My friend and I put in at Shelter Island around 6:30 in gorgeous weather. The plan was to head toward the South 9 and look for birds to target bonies. We saw a little fog in front of us but figured it was like normal summer stuff.
Then we got in it… it was thick.
We changed plans to work the jetty since we could get close enough to see it. There were so many boats around that I just didn’t trust. Who knows who is going to be going 35+ knts in 100 yard visibility and run my little boat over.
The jetty yielded 3 Calicos and some Johny bass on the spinner baits. Then I shot across the channel to look in the Pt. Loma kelp off the point. The kelp looked good, but the water was a little dirty and it felt dead. The only thing we did there was laugh at some of the jerks on the radio. Some of was actually very funny. Saw a few pencils, but no fish.
The the visibility went up a little. We worked our way around the kelp and headed toward the South 9. We were going pretty slow. We thought we saw some life after about 2 miles and decided to put a rapala in. Just then I see a silhouette off the port bow. About 15 seconds later I can read “New Seaforth” and they are less than 200 yards away making good speed. Glad we were going slow enough to have time to react if we needed to.
I do wonder if they saw us on radar since I’ve got an aluminum boat, or if we were totally invisible…?
We gave up on the troll and continued toward the S 9. As we got closer, the fog started to break. Within about a mile of the 9, we saw another boat and started to troll again.
We were hooked up in about 2 minutes. About a 5lb bonie (my guess). It was super fun for the next 15 minutes which is kind of a blur. No time to grab the camera, so no pictures.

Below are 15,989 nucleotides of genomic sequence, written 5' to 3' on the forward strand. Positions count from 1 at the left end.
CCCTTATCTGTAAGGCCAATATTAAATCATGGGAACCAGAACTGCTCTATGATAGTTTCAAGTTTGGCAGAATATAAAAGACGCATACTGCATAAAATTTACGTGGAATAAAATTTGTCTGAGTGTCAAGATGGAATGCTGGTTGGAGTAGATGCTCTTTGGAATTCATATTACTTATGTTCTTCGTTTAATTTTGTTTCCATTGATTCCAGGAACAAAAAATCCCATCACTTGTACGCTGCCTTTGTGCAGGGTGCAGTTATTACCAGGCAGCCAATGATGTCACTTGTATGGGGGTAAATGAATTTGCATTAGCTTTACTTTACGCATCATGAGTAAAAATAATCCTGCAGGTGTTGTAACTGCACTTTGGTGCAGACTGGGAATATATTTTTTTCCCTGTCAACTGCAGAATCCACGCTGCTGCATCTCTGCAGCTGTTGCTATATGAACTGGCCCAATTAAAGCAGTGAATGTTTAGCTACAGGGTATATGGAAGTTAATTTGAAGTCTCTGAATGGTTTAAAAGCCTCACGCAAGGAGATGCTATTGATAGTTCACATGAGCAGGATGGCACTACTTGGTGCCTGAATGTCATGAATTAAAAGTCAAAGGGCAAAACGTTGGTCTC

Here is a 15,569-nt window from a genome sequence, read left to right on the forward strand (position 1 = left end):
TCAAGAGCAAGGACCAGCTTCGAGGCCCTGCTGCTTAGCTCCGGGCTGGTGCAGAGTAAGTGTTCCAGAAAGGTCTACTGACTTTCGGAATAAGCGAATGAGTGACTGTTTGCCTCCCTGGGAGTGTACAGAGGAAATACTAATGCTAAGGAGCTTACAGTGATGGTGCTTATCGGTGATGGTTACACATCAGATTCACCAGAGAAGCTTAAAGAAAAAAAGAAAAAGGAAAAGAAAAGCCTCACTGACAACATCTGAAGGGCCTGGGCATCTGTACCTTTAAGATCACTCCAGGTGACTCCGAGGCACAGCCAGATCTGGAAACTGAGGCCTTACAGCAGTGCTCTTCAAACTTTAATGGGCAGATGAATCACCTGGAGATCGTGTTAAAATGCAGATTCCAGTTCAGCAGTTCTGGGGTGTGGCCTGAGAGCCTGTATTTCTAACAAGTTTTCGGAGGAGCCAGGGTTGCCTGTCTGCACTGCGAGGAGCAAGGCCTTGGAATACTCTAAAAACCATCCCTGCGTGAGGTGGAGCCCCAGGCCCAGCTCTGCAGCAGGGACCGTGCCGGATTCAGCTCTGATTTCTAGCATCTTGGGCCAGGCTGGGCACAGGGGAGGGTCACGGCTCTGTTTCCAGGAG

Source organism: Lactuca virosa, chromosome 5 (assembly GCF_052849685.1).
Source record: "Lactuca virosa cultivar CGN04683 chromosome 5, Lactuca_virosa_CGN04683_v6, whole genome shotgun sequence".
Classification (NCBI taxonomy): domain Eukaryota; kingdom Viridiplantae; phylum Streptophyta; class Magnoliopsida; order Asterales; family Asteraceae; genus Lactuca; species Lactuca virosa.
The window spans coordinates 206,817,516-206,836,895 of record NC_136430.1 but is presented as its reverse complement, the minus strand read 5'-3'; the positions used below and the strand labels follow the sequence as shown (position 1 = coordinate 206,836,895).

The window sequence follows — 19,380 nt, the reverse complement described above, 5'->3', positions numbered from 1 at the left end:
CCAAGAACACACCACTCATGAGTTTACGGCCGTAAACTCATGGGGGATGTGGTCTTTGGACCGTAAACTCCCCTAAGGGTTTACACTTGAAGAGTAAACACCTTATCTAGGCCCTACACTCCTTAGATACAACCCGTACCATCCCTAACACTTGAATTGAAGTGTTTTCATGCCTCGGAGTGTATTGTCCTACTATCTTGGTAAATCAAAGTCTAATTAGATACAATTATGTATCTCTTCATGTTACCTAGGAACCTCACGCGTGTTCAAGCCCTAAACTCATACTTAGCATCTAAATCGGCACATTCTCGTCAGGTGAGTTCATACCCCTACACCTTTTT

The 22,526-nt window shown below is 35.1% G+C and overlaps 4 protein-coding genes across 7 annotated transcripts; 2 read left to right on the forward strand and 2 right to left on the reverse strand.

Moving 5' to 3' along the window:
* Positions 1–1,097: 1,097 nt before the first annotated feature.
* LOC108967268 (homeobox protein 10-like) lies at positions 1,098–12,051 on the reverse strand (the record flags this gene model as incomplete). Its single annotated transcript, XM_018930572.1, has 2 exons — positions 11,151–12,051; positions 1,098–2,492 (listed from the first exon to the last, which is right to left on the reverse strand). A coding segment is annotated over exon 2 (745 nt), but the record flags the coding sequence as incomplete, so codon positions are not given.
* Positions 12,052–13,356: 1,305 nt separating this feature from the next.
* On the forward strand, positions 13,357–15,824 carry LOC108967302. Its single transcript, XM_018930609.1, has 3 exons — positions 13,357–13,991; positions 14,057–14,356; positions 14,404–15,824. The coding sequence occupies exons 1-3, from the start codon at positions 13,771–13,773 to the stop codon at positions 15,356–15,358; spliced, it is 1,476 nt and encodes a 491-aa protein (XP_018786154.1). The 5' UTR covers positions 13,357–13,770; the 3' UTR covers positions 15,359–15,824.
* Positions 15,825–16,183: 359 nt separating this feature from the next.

About that time we realized that there weren’t many birds and we would have to troll to find them. I also realized that the fog ws clearing there were a lot of boats around. Sort of weird to be all alone in the fog, and then in central park.
Trolling little krocodiles with bass gear (Curado 300 on 15-25lb rod) was super fun. We were getting double hookups and having a blast.
We release all of them except the ones that we eye hooked bad or would have killed any way. We bled them right away and put them on ice.
Ultimately, there weren’t many birds, but there was life. The radio chatter was pretty pathetic, but some was good. It really feels like spring is finally here. Except for the predicted cold front next week.
I grilled up some of the fillets when I got home and they were very good. They very much so beat my expectations. You have to take care of them, so they are more work than most fish to eat, but it was a good treat. My father in law loves them, so he gets a nice present.
With fuel prices at their current highs, it is good to know that we traveled over 35 nautical miles on a 6 gallon tank and it looks like there is still 1-2 gallons left.